Article
Objective: High prevalence of vitamin D deficiency was previously reported in children with Autism Spectrum Disorder (ASD), but little is known about the efficacy of vitamin D3 treatment in ASD, although data from pilot studies seem promising. We hypothesized that serum vitamin D levels are reduced in ASD and correlate with the severity of disease. Also, we hypothesized that vitamin D3 treatment may be beneficial for a considerable portion of children with ASD. Methods: In total, 215 children with ASD and 285 healthy control children were recruited in our study. Thirty seven of 215 ASD children received vitamin D3 treatment. The Autism Behaviour Checklist (ABC) and the Childhood Autism Rating Scale (CARS) were used to assess autism symptoms. High-performance liquid chromatography was used to assess the serum 25-hydroxyvitamin D [25(OH) D] level. Evaluations of ABC, CARS, and serum 25(OH) D levels were performed before and after 3 months of treatment. Results: Serum levels of 25(OH) D were significantly lower in ASD children than typically developing children. Levels of serum 25(OH) D were negatively correlated with ABC total scores and language subscale scores. After vitamin D3 supplementation, symptom scores were significantly reduced on the CARS and ABC. In addition, the data also suggest that treatment effects were more pronounced in younger children with ASD. Conclusion: Vitamin D deficiency might contribute to the aetiology of ASD. Supplementation of vitamin D3, which is a safe and cost-effective form of treatment, may significantly improve the outcome of some children with ASD, especially younger children (identifier ChiCTR-CCC-13004498). Clinical trial registration: The trial 'Association of Polymorphisms of Vitamin D Metabolism-Related Genes With Autism and the Treatment of Autism with Vitamin D' has been registered at www.chictr.org/cn/proj/show.aspx? proj=6135 (identifier ChiCTR-CCC-13004498).
Article
The developmental disabilities questions in the 2014 National Health Interview Survey (NHIS) were changed from previous years, including question reordering and a new approach to asking about autism spectrum disorder (ASD). This report examines survey-based estimates of the lifetime prevalence of ASD, intellectual disability (ID), and any other developmental delay (other DD) following the inclusion of a standalone ASD question, the inclusion of specific diagnoses in the ASD question, and the ASD question preceding the other DD question, and compares them with estimates from previous years.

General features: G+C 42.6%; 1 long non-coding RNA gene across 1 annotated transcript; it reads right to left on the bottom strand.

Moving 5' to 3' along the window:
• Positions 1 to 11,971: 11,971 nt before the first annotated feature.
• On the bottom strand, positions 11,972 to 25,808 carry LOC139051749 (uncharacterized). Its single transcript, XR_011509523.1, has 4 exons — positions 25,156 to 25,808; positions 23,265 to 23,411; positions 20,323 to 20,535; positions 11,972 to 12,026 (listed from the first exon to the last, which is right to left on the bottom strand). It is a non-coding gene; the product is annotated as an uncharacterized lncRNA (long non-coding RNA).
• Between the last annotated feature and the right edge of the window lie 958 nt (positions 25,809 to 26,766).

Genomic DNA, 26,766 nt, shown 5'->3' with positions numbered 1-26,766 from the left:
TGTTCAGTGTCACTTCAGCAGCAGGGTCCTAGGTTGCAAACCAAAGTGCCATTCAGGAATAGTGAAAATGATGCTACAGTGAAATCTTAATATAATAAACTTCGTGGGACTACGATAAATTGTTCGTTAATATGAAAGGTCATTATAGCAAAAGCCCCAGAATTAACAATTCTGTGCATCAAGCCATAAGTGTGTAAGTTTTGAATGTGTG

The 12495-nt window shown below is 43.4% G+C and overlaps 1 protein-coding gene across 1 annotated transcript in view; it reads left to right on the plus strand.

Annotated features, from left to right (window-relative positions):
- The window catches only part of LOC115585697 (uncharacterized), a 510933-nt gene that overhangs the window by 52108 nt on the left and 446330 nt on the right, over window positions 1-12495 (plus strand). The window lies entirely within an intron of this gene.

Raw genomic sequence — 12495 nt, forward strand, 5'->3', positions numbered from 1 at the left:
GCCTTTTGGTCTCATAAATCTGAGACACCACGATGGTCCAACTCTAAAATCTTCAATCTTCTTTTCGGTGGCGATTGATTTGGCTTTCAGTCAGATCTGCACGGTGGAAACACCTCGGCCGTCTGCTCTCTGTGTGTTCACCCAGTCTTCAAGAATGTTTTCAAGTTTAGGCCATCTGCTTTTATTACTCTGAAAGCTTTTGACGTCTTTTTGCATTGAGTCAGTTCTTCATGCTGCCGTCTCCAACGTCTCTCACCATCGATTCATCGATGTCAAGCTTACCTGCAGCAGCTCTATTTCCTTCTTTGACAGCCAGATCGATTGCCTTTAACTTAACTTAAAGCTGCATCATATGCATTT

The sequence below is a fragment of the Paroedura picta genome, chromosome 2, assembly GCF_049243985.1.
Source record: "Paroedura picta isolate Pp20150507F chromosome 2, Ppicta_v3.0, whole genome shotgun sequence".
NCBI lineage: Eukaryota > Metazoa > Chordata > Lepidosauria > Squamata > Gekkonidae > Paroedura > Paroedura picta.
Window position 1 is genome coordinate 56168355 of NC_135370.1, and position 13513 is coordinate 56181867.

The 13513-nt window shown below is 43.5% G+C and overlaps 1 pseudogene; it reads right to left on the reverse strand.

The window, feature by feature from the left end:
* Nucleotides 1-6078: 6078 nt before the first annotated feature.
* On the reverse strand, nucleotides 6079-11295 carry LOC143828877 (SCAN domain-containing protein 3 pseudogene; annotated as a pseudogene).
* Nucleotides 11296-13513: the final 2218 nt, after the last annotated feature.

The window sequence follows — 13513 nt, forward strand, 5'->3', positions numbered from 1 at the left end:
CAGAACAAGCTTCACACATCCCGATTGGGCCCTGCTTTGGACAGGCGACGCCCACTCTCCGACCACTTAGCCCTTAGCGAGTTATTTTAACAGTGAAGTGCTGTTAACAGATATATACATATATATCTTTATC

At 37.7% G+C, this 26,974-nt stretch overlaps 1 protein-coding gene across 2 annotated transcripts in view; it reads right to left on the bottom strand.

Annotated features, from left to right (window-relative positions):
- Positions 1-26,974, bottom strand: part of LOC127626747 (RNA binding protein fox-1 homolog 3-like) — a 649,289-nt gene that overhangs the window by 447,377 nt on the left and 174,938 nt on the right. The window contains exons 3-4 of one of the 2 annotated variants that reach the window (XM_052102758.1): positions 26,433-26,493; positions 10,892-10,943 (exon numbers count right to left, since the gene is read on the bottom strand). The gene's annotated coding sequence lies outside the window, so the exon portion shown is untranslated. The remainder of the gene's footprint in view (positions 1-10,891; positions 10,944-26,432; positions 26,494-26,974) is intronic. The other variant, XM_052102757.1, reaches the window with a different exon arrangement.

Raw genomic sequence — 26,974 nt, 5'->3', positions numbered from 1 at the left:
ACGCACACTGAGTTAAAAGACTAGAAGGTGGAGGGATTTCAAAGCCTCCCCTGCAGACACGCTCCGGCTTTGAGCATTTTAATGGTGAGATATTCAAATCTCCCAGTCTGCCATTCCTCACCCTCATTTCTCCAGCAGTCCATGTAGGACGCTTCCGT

Article
Objectives: Autism spectrum disorder (ASD) is a developmental disorder characterized by pervasive deficits in social interaction, impairment in verbal and nonverbal communication, and stereotyped patterns of interests and activities. Vitamin-D deficiency was previously reported in autistic children. However, the data on the relationship between vitamin D deficiency and the severity of autism is limited. Methods: We performed a case-controlled cross sectional analysis conducted on a 122 ASD children, to assess their vitamin D status compared to controls and the relationship between vitamin D deficiency and the severity of autism. We also conducted an open trial of vitamin D supplementation in ASD children. Results: Fifty-seven % of the patients in the present study had vitamin D deficiency, and thirty % had vitamin D insufficiency. The mean 25-OHD levels in patients with severe autism were significantly lower than those in patients with mild/moderate autism. Serum 25-OHD levels had significant negative correlations with CARS scores. Of the ASD group, 106 patients with low serum 25-OHD levels (<30 ng/ml) participated in the open label trial. They received vitamin D3 (300 IU/Kg/day not to exceed 5,000 IU/day) for three months. Eighty-three subjects completed three months of daily vitamin D treatment. Collectively 80.72% (67/83) of subjects who received vitamin D3 treatment had significantly improved outcome, which was mainly in the sections of the CARS and ABC subscales that measure behavior, stereotypy, eye contact and attention span. Conclusion, vitamin D is inexpensive, readily available and safe. It may have beneficial effects in ASD subjects, especially when the final serum level is more than 40 ng/ml.
Article